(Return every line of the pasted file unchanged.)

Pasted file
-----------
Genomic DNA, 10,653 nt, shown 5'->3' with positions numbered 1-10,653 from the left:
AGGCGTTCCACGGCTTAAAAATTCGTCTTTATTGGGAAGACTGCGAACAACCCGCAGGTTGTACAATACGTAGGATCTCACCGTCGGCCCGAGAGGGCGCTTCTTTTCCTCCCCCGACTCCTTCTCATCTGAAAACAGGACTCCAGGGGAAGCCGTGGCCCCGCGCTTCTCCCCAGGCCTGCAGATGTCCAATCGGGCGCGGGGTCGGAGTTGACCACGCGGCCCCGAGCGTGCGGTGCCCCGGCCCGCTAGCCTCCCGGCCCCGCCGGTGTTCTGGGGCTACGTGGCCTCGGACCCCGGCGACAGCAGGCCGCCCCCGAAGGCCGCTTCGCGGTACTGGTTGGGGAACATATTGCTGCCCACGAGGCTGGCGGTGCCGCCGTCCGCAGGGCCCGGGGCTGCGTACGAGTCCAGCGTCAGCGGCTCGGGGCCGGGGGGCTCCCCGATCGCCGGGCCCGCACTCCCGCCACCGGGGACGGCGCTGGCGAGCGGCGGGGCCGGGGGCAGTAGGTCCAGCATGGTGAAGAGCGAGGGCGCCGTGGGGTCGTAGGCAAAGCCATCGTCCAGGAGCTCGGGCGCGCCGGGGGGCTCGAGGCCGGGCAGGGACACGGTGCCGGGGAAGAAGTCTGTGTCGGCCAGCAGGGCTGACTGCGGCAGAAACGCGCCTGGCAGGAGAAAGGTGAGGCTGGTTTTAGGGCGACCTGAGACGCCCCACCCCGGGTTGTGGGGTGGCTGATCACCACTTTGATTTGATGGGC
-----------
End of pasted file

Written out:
Genomic DNA, 10,653 nt, shown 5'->3' with positions numbered 1-10,653 from the left:
AGGCGTTCCACGGCTTAAAAATTCGTCTTTATTGGGAAGACTGCGAACAACCCGCAGGTTGTACAATACGTAGGATCTCACCGTCGGCCCGAGAGGGCGCTTCTTTTCCTCCCCCGACTCCTTCTCATCTGAAAACAGGACTCCAGGGGAAGCCGTGGCCCCGCGCTTCTCCCCAGGCCTGCAGATGTCCAATCGGGCGCGGGGTCGGAGTTGACCACGCGGCCCCGAGCGTGCGGTGCCCCGGCCCGCTAGCCTCCCGGCCCCGCCGGTGTTCTGGGGCTACGTGGCCTCGGACCCCGGCGACAGCAGGCCGCCCCCGAAGGCCGCTTCGCGGTACTGGTTGGGGAACATATTGCTGCCCACGAGGCTGGCGGTGCCGCCGTCCGCAGGGCCCGGGGCTGCGTACGAGTCCAGCGTCAGCGGCTCGGGGCCGGGGGGCTCCCCGATCGCCGGGCCCGCACTCCCGCCACCGGGGACGGCGCTGGCGAGCGGCGGGGCCGGGGGCAGTAGGTCCAGCATGGTGAAGAGCGAGGGCGCCGTGGGGTCGTAGGCAAAGCCATCGTCCAGGAGCTCGGGCGCGCCGGGGGGCTCGAGGCCGGGCAGGGACACGGTGCCGGGGAAGAAGTCTGTGTCGGCCAGCAGGGCTGACTGCGGCAGAAACGCGCCTGGCAGGAGAAAGGTGAGGCTGGTTTTAGGGCGACCTGAGACGCCCCACCCCGGGTTGTGGGGTGGCTGATCACCACTTTGATTTGATGGGC